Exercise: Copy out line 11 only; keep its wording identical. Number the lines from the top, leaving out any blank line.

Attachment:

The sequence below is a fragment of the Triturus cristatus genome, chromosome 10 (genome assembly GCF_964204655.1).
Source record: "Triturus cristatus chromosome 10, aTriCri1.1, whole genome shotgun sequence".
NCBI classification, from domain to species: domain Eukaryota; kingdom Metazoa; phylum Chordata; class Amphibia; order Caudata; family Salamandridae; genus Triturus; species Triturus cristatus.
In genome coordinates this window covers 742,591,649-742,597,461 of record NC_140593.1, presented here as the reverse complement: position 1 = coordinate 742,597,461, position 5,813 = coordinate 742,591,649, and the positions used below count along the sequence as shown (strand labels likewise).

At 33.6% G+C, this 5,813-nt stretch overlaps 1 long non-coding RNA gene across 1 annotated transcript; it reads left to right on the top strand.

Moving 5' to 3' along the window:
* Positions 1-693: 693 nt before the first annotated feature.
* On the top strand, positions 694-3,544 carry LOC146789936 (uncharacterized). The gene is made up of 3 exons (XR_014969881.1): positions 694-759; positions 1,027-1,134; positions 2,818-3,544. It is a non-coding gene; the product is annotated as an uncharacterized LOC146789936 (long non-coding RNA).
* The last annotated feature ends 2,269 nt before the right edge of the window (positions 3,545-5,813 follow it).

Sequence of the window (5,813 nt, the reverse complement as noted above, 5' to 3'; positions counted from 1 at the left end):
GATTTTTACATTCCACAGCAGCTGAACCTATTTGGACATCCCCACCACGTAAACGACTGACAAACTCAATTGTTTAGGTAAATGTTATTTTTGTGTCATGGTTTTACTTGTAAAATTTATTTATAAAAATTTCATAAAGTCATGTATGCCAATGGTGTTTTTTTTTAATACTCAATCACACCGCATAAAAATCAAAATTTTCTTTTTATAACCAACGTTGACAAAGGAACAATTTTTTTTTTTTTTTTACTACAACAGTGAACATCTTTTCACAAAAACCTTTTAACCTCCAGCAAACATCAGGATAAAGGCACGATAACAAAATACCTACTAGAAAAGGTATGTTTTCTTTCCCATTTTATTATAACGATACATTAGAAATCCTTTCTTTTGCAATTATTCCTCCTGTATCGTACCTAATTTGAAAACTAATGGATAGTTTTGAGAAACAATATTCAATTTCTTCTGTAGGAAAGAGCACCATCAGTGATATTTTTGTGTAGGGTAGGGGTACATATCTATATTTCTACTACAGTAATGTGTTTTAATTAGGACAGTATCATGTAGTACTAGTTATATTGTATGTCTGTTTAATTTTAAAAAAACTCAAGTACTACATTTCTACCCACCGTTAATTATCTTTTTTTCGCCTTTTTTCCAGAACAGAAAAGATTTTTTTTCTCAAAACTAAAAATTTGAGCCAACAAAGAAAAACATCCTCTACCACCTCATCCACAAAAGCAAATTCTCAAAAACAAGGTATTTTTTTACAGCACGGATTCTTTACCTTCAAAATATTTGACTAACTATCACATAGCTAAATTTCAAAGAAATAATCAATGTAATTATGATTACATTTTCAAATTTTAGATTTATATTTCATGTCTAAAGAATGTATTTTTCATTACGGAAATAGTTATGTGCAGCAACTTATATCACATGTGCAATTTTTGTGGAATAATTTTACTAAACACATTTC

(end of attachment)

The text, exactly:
GATTTTTACATTCCACAGCAGCTGAACCTATTTGGACATCCCCACCACGTAAACGACTGACAAACTCAATTGTTTAGGTAAATGTTATTTTTGTGTCATGGTTTTACTTGTAAAATTTATTTATAAAAATTTCATAAAGTCATGTATGCCAATGGTGTTTTTTTTTAATACTCAATCACACCGCATAAAAATCAAAATTTTCTTTTTATAACCAACGTTGACAAAGGAACAATTTTTTTTTTTTTTTTACTACAACAGTGAACATCTTTTCACAAAAACCTTTTAACCTCCAGCAAACATCAGGATAAAGGCACGATAACAAAATACCTACTAGAAAAGGTATGTTTTCTTTCCCATTTTATTATAACGATACATTAGAAATCCTTTCTTTTGCAATTATTCCTCCTGTATCGTACCTAATTTGAAAACTAATGGATAGTTTTGAGAAACAATATTCAATTTCTTCTGTAGGAAAGAGCACCATCAGTGATATTTTTGTGTAGGGTAGGGGTACATATCTATATTTCTACTACAGTAATGTGTTTTAATTAGGACAGTATCATGTAGTACTAGTTATATTGTATGTCTGTTTAATTTTAAAAAAACTCAAGTACTACATTTCTACCCACCGTTAATTATCTTTTTTTCGCCTTTTTTCCAGAACAGAAAAGATTTTTTTTCTCAAAACTAAAAATTTGAGCCAACAAAGAAAAACATCCTCTACCACCTCATCCACAAAAGCAAATTCTCAAAAACAAGGTATTTTTTTACAGCACGGATTCTTTACCTTCAAAATATTTGACTAACTATCACATAGCTAAATTTCAAAGAAATAATCAATGTAATTATGATTACATTTTCAAATTTTAGATTTATATTTCATGTCTAAAGAATGTATTTTTCATTACGGAAATAGTTATGTGCAGCAACTTATATCACATGTGCAATTTTTGTGGAATAATTTTACTAAACACATTTC